Next, call the generate routine to get random numbers with appropriate statistical distribution. The random values for X and Y directions are stored in the respective buffers.

mkl::rng::generate(distr, engine, n_moves, random_X_buf);
mkl::rng::generate(distr, engine, n_moves, random_Y_buf);

Those random numbers are used via the accessors to compute random displacement for particles:

// Set the displacements to the random numbers
float displacement_X = random_X_a[iter * n_particles + p];
float displacement_Y = random_Y_a[iter * n_particles + p];

Find more information about oneMKL and RNG functionality, including code samples, in the Intel® oneAPI Math Kernel Library Developer Guide and Reference.

Command Handler and Kernel Definition

Once you have declared and filled the buffers with all the necessary data for the simulation, you can offload work to the device by submitting a command group to the device queue created above. The command group includes the kernel function that is enqueued to the device defined in the queue. The accessors that let you communicate data between the host and device via the buffers is declared with:

q.submit([&](auto& h) {
  // Declare accessors
  accessor particle_X_a(particle_X_buf, h);  // Read/write access
  accessor particle_Y_a(particle_Y_buf, h);
  accessor random_X_a(random_X_buf, h, read_only);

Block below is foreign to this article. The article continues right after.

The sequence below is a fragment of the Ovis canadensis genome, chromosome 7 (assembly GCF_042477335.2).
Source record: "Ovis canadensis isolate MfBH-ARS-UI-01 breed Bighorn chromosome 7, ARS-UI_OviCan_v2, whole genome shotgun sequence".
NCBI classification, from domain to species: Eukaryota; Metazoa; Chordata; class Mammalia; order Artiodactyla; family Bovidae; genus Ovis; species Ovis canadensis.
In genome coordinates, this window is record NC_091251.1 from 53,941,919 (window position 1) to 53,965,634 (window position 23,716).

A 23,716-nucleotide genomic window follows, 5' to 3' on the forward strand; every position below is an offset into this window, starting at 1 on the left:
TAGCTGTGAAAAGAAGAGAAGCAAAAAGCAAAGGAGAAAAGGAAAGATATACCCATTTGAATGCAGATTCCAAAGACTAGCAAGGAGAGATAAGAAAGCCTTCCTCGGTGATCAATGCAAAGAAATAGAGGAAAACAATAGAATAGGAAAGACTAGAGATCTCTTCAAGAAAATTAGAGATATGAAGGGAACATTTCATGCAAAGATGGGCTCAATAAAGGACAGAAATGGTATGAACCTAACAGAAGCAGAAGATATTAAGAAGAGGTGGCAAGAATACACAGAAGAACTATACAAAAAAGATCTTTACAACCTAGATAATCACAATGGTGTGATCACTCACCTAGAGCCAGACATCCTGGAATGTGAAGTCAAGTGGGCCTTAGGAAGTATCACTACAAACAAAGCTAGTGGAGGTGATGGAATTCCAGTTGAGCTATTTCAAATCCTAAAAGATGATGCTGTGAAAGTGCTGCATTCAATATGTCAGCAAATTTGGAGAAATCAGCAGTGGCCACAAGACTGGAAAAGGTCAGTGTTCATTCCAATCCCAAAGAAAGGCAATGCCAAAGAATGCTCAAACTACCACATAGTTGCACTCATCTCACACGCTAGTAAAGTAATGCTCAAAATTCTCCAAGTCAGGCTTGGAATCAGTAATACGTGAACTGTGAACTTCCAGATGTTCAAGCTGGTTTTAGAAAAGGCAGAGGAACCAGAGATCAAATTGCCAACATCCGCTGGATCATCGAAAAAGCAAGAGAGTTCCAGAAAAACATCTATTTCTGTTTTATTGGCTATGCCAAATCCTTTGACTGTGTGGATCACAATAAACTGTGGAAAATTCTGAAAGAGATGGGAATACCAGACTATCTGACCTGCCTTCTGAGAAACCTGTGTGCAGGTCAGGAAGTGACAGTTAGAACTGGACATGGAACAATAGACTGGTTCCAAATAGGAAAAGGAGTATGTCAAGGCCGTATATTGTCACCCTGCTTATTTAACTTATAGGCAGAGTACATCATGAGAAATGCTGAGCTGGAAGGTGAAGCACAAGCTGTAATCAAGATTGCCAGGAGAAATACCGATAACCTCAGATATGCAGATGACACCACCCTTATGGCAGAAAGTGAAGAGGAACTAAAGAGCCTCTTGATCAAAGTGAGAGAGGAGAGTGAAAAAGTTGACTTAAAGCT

accessor random_Y_a(random_Y_buf, h, read_only);
  // Use DPC++ atomic access mode to create atomic accessors
  accessor grid_a = grid_buf.get_access<access::mode::atomic>(h);

The command group declared above takes a command group handler h as a parameter, which is constructed at run-time and includes all the requirements for a kernel to execute.

NOTE: One of the accessors is assigned to an atomic RW mode. As several particles in this simulation might be writing to the memory pointed by this accessor, you can prevent data races by enabling atomicity in the access mode. Not enabling atomic access mode for this access may lead to incorrect results because several particles may try to access a memory location simultaneously. For example, in the case where more than one particle enters a single cell in one iteration.

Once you have defined the command group handler h, you can use its parallel_for function to send a kernel function to execute on the device. This kernel function is constructed using C++ lambda functions syntax. The parallel_for function creates a number of instances of the kernel function (specified by the range) and adds them to the command queue to be executed in parallel in the device.